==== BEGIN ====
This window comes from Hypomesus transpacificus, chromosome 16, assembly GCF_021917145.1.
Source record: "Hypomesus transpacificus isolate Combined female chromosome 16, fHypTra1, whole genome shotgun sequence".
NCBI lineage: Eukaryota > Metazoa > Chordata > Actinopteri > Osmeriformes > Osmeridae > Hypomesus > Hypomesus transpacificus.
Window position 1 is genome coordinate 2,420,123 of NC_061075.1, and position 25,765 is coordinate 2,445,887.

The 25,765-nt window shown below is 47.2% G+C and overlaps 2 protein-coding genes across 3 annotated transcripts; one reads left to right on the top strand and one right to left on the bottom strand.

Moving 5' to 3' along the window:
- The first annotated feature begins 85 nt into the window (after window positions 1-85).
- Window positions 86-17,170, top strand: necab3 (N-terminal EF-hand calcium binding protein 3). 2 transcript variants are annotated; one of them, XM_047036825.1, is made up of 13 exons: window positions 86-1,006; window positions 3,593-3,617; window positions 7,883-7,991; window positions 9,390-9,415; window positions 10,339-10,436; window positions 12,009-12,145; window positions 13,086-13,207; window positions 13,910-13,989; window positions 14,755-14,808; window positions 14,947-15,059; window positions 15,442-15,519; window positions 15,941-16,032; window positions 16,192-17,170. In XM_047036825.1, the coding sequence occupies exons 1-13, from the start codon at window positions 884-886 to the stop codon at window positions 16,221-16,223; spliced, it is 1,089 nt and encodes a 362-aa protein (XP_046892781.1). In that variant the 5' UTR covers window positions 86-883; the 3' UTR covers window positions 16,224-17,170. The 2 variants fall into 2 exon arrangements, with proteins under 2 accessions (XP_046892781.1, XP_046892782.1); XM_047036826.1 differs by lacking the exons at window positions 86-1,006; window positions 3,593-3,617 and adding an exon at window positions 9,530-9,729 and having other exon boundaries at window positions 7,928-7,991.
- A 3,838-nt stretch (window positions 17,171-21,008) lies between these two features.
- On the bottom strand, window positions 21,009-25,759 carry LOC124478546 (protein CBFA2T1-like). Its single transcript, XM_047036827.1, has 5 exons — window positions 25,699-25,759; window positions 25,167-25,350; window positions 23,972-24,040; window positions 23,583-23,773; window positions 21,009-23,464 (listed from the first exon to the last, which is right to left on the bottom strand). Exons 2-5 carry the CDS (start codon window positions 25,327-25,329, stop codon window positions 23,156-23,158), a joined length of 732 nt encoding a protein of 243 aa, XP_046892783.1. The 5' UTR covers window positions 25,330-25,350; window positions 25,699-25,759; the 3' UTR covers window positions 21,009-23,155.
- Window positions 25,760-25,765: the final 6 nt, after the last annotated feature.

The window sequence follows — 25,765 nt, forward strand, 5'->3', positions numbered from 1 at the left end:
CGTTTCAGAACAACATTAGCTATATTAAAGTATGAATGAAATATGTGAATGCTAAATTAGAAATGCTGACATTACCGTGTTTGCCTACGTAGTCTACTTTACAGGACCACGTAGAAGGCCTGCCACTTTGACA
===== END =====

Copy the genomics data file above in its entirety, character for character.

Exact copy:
This window comes from Hypomesus transpacificus, chromosome 16, assembly GCF_021917145.1.
Source record: "Hypomesus transpacificus isolate Combined female chromosome 16, fHypTra1, whole genome shotgun sequence".
NCBI lineage: Eukaryota > Metazoa > Chordata > Actinopteri > Osmeriformes > Osmeridae > Hypomesus > Hypomesus transpacificus.
Window position 1 is genome coordinate 2,420,123 of NC_061075.1, and position 25,765 is coordinate 2,445,887.

The 25,765-nt window shown below is 47.2% G+C and overlaps 2 protein-coding genes across 3 annotated transcripts; one reads left to right on the top strand and one right to left on the bottom strand.

Moving 5' to 3' along the window:
- The first annotated feature begins 85 nt into the window (after window positions 1-85).
- Window positions 86-17,170, top strand: necab3 (N-terminal EF-hand calcium binding protein 3). 2 transcript variants are annotated; one of them, XM_047036825.1, is made up of 13 exons: window positions 86-1,006; window positions 3,593-3,617; window positions 7,883-7,991; window positions 9,390-9,415; window positions 10,339-10,436; window positions 12,009-12,145; window positions 13,086-13,207; window positions 13,910-13,989; window positions 14,755-14,808; window positions 14,947-15,059; window positions 15,442-15,519; window positions 15,941-16,032; window positions 16,192-17,170. In XM_047036825.1, the coding sequence occupies exons 1-13, from the start codon at window positions 884-886 to the stop codon at window positions 16,221-16,223; spliced, it is 1,089 nt and encodes a 362-aa protein (XP_046892781.1). In that variant the 5' UTR covers window positions 86-883; the 3' UTR covers window positions 16,224-17,170. The 2 variants fall into 2 exon arrangements, with proteins under 2 accessions (XP_046892781.1, XP_046892782.1); XM_047036826.1 differs by lacking the exons at window positions 86-1,006; window positions 3,593-3,617 and adding an exon at window positions 9,530-9,729 and having other exon boundaries at window positions 7,928-7,991.
- A 3,838-nt stretch (window positions 17,171-21,008) lies between these two features.
- On the bottom strand, window positions 21,009-25,759 carry LOC124478546 (protein CBFA2T1-like). Its single transcript, XM_047036827.1, has 5 exons — window positions 25,699-25,759; window positions 25,167-25,350; window positions 23,972-24,040; window positions 23,583-23,773; window positions 21,009-23,464 (listed from the first exon to the last, which is right to left on the bottom strand). Exons 2-5 carry the CDS (start codon window positions 25,327-25,329, stop codon window positions 23,156-23,158), a joined length of 732 nt encoding a protein of 243 aa, XP_046892783.1. The 5' UTR covers window positions 25,330-25,350; window positions 25,699-25,759; the 3' UTR covers window positions 21,009-23,155.
- Window positions 25,760-25,765: the final 6 nt, after the last annotated feature.

The window sequence follows — 25,765 nt, forward strand, 5'->3', positions numbered from 1 at the left end:
CGTTTCAGAACAACATTAGCTATATTAAAGTATGAATGAAATATGTGAATGCTAAATTAGAAATGCTGACATTACCGTGTTTGCCTACGTAGTCTACTTTACAGGACCACGTAGAAGGCCTGCCACTTTGACA